John Lewis charters extra ships to save Christmas to fight supply chain disruption

16 September 2021, 17:01 | Updated: 17 September 2021, 17:52

John Lewis is taking measures to secure its Christmas stock
John Lewis is taking measures to secure its Christmas stock. Picture: Alamy

By Daisy Stephens

John Lewis is chartering extra ships to make sure its Christmas stock arrives on time.

A spokesperson for John Lewis confirmed to LBC that the company was chartering an extra fleet, alongside a number of other businesses, to ensure it has plenty of stock for its customers this Christmas.

Read more: Wetherspoons, IKEA and 100,000 pigs: Who has been affected by Brexit supply chain issues?

Read more: UK faces two year 'perfect storm' of Brexit and Covid staff shortages

John Lewis is one of many retailers that has been wrestling with supply chain issues, down to a so-called "perfect storm" of Brexit and Covid.

From Wetherspoons to Greggs, numerous businesses have been hit by issues with stock, resulting in much-loved products not being available to customers.

Wetherspoons was recently hit by beer shortages, with some pubs in Tim Martin's chain not receiving deliveries of Carling and Coors.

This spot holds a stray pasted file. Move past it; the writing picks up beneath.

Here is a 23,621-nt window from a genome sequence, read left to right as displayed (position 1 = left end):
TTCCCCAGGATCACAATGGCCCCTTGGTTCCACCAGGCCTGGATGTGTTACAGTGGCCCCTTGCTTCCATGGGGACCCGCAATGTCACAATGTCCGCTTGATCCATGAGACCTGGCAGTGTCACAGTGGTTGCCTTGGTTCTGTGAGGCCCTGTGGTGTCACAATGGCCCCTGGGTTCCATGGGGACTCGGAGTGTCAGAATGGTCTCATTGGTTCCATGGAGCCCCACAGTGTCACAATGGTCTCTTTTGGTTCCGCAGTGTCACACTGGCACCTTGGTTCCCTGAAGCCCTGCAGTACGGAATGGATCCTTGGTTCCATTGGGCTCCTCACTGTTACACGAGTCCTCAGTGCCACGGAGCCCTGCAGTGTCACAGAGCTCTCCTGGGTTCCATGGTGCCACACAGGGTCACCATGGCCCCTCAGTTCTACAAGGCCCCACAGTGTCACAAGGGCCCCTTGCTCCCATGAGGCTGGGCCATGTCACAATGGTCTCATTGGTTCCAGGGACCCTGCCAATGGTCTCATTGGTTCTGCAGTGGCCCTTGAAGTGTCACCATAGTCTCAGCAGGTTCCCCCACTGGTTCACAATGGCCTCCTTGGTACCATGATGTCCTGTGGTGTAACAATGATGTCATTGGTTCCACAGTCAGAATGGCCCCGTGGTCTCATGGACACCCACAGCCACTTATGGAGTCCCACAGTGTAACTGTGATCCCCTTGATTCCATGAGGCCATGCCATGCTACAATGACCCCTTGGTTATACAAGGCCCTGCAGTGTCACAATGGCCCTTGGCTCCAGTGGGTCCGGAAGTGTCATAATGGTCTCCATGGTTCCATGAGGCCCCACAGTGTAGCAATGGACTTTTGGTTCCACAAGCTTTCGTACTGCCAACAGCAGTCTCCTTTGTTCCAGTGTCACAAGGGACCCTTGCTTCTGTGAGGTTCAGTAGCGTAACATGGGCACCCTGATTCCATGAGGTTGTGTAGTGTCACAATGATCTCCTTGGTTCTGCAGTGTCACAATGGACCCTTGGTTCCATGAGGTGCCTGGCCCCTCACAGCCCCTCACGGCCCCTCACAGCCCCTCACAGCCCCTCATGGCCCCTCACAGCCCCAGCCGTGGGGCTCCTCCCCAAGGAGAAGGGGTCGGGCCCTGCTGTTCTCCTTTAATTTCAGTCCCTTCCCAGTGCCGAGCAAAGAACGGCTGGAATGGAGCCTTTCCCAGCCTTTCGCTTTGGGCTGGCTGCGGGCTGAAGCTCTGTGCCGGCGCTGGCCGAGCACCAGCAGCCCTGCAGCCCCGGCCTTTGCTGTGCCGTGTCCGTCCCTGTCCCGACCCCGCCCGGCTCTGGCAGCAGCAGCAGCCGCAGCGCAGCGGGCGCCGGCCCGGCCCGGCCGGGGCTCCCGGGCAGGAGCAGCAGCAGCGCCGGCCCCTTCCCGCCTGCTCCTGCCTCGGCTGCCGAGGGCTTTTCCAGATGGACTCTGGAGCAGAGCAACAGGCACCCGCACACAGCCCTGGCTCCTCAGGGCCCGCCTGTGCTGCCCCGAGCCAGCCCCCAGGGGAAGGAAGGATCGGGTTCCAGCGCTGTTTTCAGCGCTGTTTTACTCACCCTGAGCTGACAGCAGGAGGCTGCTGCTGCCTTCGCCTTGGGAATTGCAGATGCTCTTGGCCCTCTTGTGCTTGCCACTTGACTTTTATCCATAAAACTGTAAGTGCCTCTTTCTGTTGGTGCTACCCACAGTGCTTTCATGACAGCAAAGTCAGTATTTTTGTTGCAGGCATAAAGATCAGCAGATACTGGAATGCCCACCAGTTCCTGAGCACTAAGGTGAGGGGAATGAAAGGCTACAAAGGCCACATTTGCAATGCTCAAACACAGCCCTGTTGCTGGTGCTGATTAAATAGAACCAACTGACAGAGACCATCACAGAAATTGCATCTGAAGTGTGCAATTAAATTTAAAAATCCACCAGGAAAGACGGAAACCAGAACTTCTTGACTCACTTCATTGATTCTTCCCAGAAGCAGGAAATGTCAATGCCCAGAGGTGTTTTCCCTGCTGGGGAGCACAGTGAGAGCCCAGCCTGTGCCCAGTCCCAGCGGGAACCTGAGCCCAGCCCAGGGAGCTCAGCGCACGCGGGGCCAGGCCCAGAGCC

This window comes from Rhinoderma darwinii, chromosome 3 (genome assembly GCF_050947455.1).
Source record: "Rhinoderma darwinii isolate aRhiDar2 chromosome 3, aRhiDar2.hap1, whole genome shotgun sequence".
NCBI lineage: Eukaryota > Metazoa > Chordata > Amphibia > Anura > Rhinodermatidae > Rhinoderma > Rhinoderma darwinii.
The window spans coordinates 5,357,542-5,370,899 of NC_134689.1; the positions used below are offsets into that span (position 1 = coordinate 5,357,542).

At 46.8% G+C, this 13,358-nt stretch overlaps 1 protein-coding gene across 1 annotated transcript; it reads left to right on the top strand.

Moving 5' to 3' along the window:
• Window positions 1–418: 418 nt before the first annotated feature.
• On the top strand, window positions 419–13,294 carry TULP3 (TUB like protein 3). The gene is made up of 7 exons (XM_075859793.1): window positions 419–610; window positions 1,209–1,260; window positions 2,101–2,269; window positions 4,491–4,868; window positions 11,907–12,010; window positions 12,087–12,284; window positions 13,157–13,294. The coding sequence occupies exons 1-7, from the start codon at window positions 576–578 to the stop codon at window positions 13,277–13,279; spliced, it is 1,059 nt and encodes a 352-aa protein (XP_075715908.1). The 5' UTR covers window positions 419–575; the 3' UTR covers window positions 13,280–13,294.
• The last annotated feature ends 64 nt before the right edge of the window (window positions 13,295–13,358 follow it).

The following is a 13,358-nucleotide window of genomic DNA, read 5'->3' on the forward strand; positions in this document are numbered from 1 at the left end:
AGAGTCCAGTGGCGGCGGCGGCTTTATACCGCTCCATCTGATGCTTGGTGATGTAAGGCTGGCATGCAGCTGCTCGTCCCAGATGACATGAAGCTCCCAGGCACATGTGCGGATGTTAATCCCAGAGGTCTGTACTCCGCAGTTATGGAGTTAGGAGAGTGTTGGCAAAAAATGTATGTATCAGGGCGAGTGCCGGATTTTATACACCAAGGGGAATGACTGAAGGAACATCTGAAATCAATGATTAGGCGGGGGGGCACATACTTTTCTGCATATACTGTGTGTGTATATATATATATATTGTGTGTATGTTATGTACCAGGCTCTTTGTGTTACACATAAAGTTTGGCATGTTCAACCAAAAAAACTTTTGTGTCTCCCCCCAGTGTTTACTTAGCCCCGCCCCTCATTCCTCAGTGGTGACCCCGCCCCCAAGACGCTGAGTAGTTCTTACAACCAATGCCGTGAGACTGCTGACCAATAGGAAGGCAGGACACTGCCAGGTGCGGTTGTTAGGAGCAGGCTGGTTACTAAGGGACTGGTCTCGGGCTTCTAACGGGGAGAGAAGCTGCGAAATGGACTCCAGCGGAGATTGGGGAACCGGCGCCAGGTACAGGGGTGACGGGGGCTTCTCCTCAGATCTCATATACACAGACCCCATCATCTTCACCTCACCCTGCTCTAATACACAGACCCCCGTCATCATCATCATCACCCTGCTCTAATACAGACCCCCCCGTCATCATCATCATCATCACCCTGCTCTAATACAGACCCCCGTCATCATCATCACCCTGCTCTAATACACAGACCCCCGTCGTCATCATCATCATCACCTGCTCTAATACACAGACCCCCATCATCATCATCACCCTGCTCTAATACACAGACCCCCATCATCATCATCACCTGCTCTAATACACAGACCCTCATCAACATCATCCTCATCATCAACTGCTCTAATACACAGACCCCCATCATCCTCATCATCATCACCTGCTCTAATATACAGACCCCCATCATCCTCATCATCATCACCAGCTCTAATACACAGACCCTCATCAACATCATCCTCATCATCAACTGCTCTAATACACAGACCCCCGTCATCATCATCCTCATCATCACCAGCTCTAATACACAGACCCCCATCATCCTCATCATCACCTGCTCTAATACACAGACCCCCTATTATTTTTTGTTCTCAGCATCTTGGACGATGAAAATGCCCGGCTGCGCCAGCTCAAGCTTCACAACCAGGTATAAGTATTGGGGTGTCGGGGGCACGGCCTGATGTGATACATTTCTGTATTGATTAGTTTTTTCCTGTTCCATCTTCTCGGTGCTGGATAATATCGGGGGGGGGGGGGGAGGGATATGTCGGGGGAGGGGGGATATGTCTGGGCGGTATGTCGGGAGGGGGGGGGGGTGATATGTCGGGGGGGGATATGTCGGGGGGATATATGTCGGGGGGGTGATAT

M&S has had to resort to closing 11 of its stores in France, after saying that Brexit made it "near impossible" to supply fresh food to its customers.

The chief of the retail giant told LBC that lorries going to Dublin or France face a "fandango of bureaucracy" and have to take over 700 pages of documentation with them.- something that takes up to 24 hours to prepare.

"Quite simply that means that our fresh sandwiches or ready meals going to Ireland or France are delayed by about a day, and that's not good if you're a sandwich," he added.

Read more: Tim Martin's Wetherspoons hit by Brexit beer shortage

Read more: McDonalds runs out of milkshakes amid disruption to supply chain

Other outlets that have reported supply chain issues include McDonalds, which recently tan out of milkshake and bottles drinks, and Nando's, which suffered a chicken shortage alongside KFC.

IKEA has also struggled, with 22 of its stores having problems with around 1,000 lines of products.

Staff shortages at various points along the supply chain, including lorry drivers, have been blamed for the issues.